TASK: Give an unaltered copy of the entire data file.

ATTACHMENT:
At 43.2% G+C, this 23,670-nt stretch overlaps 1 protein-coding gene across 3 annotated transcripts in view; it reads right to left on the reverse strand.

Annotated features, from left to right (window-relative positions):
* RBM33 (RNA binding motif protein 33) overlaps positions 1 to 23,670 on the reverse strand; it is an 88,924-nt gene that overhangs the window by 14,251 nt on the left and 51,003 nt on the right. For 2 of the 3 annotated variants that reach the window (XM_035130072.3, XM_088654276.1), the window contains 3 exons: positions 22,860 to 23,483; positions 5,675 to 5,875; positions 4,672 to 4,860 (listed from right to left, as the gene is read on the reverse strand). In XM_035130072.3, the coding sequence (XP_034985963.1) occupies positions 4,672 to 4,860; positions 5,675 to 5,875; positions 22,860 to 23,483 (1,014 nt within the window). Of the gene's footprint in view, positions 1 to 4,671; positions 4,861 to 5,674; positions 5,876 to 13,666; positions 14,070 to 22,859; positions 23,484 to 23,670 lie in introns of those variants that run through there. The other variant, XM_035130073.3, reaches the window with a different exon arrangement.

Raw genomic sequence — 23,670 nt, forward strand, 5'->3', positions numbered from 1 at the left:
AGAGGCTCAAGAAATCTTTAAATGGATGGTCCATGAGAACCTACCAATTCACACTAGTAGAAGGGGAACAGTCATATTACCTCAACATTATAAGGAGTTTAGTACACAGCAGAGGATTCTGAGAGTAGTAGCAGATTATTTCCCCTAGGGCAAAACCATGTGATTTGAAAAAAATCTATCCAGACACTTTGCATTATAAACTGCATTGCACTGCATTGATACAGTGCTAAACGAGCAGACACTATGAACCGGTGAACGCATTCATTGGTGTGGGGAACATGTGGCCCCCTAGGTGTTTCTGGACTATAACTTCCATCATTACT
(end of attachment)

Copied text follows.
At 43.2% G+C, this 23,670-nt stretch overlaps 1 protein-coding gene across 3 annotated transcripts in view; it reads right to left on the reverse strand.

Annotated features, from left to right (window-relative positions):
* RBM33 (RNA binding motif protein 33) overlaps positions 1 to 23,670 on the reverse strand; it is an 88,924-nt gene that overhangs the window by 14,251 nt on the left and 51,003 nt on the right. For 2 of the 3 annotated variants that reach the window (XM_035130072.3, XM_088654276.1), the window contains 3 exons: positions 22,860 to 23,483; positions 5,675 to 5,875; positions 4,672 to 4,860 (listed from right to left, as the gene is read on the reverse strand). In XM_035130072.3, the coding sequence (XP_034985963.1) occupies positions 4,672 to 4,860; positions 5,675 to 5,875; positions 22,860 to 23,483 (1,014 nt within the window). Of the gene's footprint in view, positions 1 to 4,671; positions 4,861 to 5,674; positions 5,876 to 13,666; positions 14,070 to 22,859; positions 23,484 to 23,670 lie in introns of those variants that run through there. The other variant, XM_035130073.3, reaches the window with a different exon arrangement.

Raw genomic sequence — 23,670 nt, forward strand, 5'->3', positions numbered from 1 at the left:
AGAGGCTCAAGAAATCTTTAAATGGATGGTCCATGAGAACCTACCAATTCACACTAGTAGAAGGGGAACAGTCATATTACCTCAACATTATAAGGAGTTTAGTACACAGCAGAGGATTCTGAGAGTAGTAGCAGATTATTTCCCCTAGGGCAAAACCATGTGATTTGAAAAAAATCTATCCAGACACTTTGCATTATAAACTGCATTGCACTGCATTGATACAGTGCTAAACGAGCAGACACTATGAACCGGTGAACGCATTCATTGGTGTGGGGAACATGTGGCCCCCTAGGTGTTTCTGGACTATAACTTCCATCATTACT